The European Bank for Reconstruction and Development today released its annual Transition Report. The report studies how each country in Central and Eastern Europe and the former Soviet Union is progressing in its transition to a market economy. The bank says strong regional disparities persist between the states of the former Soviet Union and the countries in Central Europe. It says those differences may take generations to overcome. Correspondent Ron Synovitz has the story.
Prague, 14 November 2000 (RFE/RL) -- The European Bank for Reconstruction and Development, or EBRD, said today that countries in the Commonwealth of Independent States, particularly in Central Asia, will need at least a decade of high growth to recover from the economic decline experienced since 1989.
The statement is part of the EBRD's Transition Report 2000, the bank's latest annual survey of economic transition in the former Eastern bloc.
The report says the economic recovery that began in Russia and Central Asia around the middle of last year is now progressing rapidly. But EBRD Chief Economist Willem Buiter tells RFE/RL the former Soviet republics will still need to implement reforms to ensure that their growth is sustainable in the long term.
"There's no doubt that we need a decade or more of sustained growth in the CIS to make up for the output losses they've suffered since the transition began."
Buiter says much of the economic recovery seen in Russia and Central Asia since last year is based on relatively high international oil prices -- which have caused income from energy exports to soar.
"Net exporters of oil (and gas) have benefited greatly from this tripling, almost, of the price of oil since the beginning of 1999. We're talking here about Russia, Azerbaijan, Kazakhstan, Turkmenistan, Uzbekistan. They've gotten a gift. Russia's budgetary performance, Russian export performance, would be adversely affected if oil prices came down. [The value of Russian exports] will at some point [decline] because the current oil price is not sustainable."
The EBRD says that a series of currency devaluations in the former Soviet republics since the Russian financial crisis of 1998 have helped local producers. The Bank says all CIS countries, except for Armenia, have experienced a drastic depreciation of their currencies in recent years. These devaluations have increased the prices of imported goods, thus protecting local producers from cheaper imports.
But the EBRD warns that one adverse effect of the devaluations has been an increase in the burden of government debts that are denominated in Western currencies, such as U.S. dollars and German marks.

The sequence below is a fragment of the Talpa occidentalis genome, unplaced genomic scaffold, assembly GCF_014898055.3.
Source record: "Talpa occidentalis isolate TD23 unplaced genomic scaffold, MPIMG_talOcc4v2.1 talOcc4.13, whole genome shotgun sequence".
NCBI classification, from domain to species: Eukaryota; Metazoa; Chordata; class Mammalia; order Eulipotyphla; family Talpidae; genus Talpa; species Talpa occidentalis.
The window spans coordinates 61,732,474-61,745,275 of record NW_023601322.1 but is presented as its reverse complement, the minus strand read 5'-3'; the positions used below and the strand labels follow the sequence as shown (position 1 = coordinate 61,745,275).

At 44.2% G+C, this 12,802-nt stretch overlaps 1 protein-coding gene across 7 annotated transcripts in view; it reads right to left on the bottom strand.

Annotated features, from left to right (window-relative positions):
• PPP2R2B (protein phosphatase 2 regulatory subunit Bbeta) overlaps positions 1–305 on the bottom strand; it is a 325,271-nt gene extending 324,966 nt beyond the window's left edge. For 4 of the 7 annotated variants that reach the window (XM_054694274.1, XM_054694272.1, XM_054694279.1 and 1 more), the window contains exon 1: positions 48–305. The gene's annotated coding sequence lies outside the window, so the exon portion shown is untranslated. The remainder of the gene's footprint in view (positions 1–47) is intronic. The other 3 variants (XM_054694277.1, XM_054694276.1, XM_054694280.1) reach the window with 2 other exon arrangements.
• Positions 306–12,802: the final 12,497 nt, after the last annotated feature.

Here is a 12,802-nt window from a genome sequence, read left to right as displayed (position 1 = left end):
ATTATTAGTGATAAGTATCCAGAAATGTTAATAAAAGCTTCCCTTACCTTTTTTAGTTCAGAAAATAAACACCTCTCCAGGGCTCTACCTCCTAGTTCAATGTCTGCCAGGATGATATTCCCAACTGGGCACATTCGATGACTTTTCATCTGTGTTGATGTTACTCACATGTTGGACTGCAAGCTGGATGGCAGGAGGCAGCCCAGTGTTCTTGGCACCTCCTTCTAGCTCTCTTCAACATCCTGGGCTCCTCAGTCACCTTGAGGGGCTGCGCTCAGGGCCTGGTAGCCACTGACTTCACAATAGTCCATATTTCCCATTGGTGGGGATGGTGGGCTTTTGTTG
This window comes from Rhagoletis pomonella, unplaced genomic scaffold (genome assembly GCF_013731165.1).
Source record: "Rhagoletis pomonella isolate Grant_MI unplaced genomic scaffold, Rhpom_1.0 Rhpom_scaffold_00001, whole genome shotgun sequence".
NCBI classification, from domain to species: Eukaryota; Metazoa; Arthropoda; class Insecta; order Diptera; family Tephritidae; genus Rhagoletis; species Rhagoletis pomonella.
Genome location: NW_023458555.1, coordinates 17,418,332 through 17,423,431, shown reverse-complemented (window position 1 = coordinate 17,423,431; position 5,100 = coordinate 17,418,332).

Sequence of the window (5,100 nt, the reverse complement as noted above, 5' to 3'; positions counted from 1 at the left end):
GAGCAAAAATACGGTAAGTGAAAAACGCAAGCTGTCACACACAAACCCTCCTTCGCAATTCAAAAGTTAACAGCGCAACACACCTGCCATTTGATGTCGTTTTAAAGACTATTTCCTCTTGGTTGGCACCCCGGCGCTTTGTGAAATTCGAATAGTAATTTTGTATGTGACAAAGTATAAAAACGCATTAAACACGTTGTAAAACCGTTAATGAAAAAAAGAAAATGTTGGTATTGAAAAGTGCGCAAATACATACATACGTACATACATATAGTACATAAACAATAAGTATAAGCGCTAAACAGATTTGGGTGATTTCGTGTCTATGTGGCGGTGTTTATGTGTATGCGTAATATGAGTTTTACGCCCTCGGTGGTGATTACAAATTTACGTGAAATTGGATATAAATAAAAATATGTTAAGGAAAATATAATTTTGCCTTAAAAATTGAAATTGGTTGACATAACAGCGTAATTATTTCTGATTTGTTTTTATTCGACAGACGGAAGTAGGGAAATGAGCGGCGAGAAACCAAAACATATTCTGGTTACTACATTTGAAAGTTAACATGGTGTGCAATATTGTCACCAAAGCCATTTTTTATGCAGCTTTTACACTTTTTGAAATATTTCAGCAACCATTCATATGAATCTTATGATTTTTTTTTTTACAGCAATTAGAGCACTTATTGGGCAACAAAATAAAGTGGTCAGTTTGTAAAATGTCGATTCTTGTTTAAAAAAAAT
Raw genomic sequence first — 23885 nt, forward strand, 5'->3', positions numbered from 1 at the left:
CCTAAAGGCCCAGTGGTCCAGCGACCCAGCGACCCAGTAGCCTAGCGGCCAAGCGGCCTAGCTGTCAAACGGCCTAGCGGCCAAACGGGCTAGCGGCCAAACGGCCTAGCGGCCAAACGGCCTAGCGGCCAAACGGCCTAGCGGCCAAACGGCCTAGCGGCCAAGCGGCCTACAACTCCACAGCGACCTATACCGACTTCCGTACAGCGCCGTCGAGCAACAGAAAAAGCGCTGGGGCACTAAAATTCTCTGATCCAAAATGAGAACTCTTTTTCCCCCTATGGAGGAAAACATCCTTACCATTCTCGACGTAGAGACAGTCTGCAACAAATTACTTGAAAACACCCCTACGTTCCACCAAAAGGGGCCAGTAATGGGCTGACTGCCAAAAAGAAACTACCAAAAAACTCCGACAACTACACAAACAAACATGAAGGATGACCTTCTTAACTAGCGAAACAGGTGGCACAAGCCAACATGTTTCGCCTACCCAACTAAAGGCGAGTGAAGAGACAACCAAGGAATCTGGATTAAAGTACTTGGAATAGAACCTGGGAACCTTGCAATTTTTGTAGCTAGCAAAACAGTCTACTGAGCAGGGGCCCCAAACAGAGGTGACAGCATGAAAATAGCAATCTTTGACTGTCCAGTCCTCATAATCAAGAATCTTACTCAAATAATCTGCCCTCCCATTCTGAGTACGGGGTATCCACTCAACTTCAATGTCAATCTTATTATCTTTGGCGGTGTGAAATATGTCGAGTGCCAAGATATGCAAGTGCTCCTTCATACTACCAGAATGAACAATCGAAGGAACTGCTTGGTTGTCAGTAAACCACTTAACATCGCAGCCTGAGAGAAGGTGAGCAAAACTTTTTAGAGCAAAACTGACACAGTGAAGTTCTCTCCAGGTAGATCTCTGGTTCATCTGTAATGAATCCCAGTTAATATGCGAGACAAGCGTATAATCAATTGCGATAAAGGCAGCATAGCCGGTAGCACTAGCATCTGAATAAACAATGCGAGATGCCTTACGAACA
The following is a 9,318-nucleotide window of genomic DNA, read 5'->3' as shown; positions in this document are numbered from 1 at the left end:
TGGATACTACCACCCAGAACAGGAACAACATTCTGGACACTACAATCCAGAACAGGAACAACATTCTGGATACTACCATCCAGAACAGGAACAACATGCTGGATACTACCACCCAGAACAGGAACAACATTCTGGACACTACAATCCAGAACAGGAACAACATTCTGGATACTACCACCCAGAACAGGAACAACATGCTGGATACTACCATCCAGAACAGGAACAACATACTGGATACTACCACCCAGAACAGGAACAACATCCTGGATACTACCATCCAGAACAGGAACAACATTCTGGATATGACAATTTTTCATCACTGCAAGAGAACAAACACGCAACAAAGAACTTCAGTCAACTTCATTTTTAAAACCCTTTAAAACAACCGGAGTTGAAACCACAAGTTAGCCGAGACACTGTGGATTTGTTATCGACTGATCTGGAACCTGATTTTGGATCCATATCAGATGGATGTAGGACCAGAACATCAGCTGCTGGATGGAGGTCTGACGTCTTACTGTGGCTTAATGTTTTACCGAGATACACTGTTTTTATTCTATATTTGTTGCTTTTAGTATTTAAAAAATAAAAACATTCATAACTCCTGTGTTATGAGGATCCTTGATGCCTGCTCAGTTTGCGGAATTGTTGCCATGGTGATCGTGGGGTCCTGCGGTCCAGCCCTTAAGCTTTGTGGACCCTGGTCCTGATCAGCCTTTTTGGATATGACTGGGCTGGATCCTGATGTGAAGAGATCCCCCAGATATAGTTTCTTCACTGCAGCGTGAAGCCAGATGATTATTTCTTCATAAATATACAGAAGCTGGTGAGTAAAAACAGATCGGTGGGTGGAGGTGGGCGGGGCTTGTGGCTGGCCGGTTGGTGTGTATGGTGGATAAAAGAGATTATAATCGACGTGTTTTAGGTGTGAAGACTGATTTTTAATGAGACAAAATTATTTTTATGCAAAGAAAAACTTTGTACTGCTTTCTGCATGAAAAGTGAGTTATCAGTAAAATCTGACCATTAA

The Bank's report says the rising cost of servicing such debts is putting pressure on state budgets. It says countries will have to compensate for the higher debt payments by improving their systems for collecting taxes -- and broadening tax receipts to include more sectors other than oil and gas.
In comparative terms, the EBRD says the economies of the more advanced transitional countries of Central and Eastern Europe have on the whole rebounded to 1989 levels.
A table in the EBRD report compares each country's gross domestic product (GDP, or the total value of all goods and services produced in a given year) in 1989 with GDP at the end of last year (1999).
According to the Bank, economic output in Poland and Slovenia is now greater than it was in 1989. Slovakia's GDP is now approximately the same as it was in 1989. The bank says Hungary and the Czech Republic, the other successful reformers, have almost caught up to 1989 levels.
The situation is different in the Balkans, where economic output in Bulgaria and Romania is still well below that recorded before the fall of communism. Output in Bulgaria has fallen by a third since 1989, while Romania's economy has contracted 24 percent during that time.
Reliable information on Yugoslavia (Serbia and Montenegro) was not available to allow the EBRD to make comparisons between 1989 and 1999. But the EBRD estimates the Yugoslav economy contracted about 50 percent during the past 10 years.
In the Baltic states, the numbers show a mixed bag. Output in Estonia, the Baltic region's best-performing economy, is about 25 percent below 1989 levels. The Bank says Latvia and Lithuania have both contracted by around 40 percent since 1989.
The EBRD says growth in the CIS will have to exceed that in Central and Eastern Europe for several generations if the former Soviet republics are ever to catch up with Poland, Hungary, Slovenia, and the Czech Republic.